The best biscuits in Utah are off the beaten path. People drive for miles and wait in line for them at Woodland Biscuit Company. The town of Woodland is barely a dot on a map. Around 300 people live mainly on sprawling ranches on the edge of the Uinta-Wasatch-Cache National Forest. It’s a beautiful drive 25-30 minute drive from Heber City, Deer Valley or Park City. My friends Pam and Earl, along with two couple friends of theirs, took me there on a Sunday morning after an easy hike to Nobletts Creek Falls. Cell service is sketchy so it’s a perfect time to savor breakfast or lunch and enjoy conversation with whomever you’re dining with.
Woodland Biscuit Company is housed in the historic Woodland Cash Store. The building dates back to 1929. The area flourished in the late 1800s and early 1900s as ranchers settled in the fertile meadows of the Upper Provo River and their cattle and bison roamed in the high mountain pastures. The Winterton family ran the Woodland Cash Store until the 1970s. In the 1990s it was a private home. Laurel Bartmess found this gem and turned into a delightful breakfast and lunch spot that attracts hikers, bikers and biscuit lovers.
We were a group of seven and had called the day before to make a reservation. We actually made two – one for four at 10:45am and one for three at 11am. We had three dogs with us and while waiting in the gravel driveway, we were hoping to snag a large group table outside in a perfect spot under a huge tree. Woodland Biscuit Company is popular on weekends so even if you have a reservation, you’ll likely have to wait a little while.
We got lucky and scored the table we were all hoping to get. It was worth a 15-20 minute wait so the pups could sleep in the grass as we ate. I felt like I was having brunch outside on someone’s ranch as our view was of a pasture.
Everything on the menu looks divine, especially when you’re hungry like I was. First up? Ordering breakfast cocktails of course. Three of us went for mimosa. Two ordered bloody Marys. One ordered a whiskey cocktail and one ordered a refreshing iced tea. The old-fashioned glasses the cocktails are served in were a big hit with our group.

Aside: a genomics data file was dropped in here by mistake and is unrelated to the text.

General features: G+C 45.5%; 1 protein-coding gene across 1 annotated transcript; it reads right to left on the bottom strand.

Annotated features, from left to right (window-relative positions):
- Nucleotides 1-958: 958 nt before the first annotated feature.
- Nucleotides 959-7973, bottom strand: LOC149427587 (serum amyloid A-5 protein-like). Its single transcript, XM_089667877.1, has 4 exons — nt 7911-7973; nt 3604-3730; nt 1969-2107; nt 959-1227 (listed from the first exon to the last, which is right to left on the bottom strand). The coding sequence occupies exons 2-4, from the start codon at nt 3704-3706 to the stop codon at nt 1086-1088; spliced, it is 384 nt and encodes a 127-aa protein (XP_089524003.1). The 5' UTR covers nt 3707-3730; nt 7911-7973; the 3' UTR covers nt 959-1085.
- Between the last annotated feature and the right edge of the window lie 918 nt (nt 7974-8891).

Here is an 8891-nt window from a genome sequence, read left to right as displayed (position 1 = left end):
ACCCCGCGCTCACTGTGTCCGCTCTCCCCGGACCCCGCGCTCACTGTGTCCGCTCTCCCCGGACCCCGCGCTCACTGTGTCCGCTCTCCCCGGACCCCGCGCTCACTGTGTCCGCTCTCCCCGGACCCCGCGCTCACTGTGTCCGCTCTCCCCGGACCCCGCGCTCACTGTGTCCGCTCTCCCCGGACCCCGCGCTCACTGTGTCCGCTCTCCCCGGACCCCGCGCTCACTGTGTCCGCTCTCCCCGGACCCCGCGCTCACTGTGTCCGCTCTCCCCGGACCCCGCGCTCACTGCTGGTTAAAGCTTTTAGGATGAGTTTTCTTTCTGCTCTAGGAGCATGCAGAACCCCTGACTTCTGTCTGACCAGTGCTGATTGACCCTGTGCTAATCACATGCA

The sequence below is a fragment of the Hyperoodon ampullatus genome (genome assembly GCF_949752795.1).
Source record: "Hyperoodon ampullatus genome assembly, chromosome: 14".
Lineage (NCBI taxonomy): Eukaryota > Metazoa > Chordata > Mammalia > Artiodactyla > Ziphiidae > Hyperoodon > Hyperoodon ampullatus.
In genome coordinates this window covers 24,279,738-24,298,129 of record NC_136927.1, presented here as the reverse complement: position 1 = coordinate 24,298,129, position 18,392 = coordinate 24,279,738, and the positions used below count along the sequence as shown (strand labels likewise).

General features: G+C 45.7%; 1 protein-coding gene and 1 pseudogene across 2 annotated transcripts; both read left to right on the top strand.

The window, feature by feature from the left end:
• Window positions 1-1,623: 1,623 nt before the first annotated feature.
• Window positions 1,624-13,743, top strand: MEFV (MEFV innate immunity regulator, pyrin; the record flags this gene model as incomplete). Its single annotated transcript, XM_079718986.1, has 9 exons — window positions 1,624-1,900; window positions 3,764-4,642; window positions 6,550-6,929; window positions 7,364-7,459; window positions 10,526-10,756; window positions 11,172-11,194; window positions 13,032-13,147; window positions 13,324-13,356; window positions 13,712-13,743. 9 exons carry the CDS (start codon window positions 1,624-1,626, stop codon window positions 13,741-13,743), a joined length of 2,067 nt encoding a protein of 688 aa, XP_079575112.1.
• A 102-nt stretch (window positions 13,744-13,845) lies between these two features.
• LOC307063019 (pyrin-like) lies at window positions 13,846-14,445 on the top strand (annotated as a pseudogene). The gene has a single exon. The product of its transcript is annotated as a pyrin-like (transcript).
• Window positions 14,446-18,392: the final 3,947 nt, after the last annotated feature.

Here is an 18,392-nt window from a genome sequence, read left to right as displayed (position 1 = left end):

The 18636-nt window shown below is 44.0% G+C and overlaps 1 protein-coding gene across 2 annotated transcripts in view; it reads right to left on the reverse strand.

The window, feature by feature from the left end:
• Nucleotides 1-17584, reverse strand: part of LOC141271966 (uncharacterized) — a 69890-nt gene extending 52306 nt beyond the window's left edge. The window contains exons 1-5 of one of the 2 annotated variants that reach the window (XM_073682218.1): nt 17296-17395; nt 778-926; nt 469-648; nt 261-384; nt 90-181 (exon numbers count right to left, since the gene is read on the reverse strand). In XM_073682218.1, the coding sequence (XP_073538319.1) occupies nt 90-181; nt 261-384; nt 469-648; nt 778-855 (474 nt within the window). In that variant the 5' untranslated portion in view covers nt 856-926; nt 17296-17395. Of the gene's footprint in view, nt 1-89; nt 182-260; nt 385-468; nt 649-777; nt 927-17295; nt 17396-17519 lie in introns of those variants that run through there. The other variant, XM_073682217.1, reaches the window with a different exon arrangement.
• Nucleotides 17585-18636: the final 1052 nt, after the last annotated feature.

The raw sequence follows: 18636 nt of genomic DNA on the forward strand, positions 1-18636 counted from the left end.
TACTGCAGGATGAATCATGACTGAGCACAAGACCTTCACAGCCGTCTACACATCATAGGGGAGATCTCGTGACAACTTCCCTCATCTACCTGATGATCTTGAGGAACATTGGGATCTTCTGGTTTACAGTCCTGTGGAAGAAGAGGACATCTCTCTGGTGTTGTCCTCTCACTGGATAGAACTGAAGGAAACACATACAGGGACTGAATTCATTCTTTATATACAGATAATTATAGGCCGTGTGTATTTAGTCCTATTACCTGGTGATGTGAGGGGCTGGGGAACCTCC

There’s so much delicious stuff on the menu making a decision is tough. I was intrigued by the Fresh Corn and Basil Scramble. It’s two eggs with fresh corn and julienned basil folded in it. I upgraded with the “very cage-free chickens roaming the mountainside eggs” for an additional $2. The small splurge was definitely worth it. The scramble is served with a side of house potatoes, biscuit with jam and bacon. Since I don’t eat meat, the dogs got a special Sunday morning treat with my side of bacon. You have a choice of wild blueberry or strawberry jam. Being a Southern gal, I’m admittedly a biscuit snob. Hands down, my grandmother made the best ones. As I pulled apart my biscuit at Woodland Biscuit Company, just in texture alone, it was reminiscent of my grandmothers biscuits I would help her make when visiting her in northwest Georgia. I quickly put in a pat of butter inside the warm, flaky biscuit and let it melt. I slathered on the wild blueberry jam and savored every morsel. I’m sure I let out a few audible sounds of joy with mmmm’s and ooooh’s with every bite. I also ate all of my scramble. The local eggs were also a special treat.
We were having such a wonderful time and everyone was enjoying their food, we ordered a second round of cocktails. The food, the company and feeling like we were out on the farm made for a perfect Sunday brunch. I’ve been dreaming about those biscuits ever since. Woodland Biscuit Company is now a “must eat at” spot when I visit my friends in Heber City.
Author Jennifer Broome is a foodie and loves finding culinary gems, especially breakfast spots. Check out the Travel Tastes section for more food finds and some recipes.
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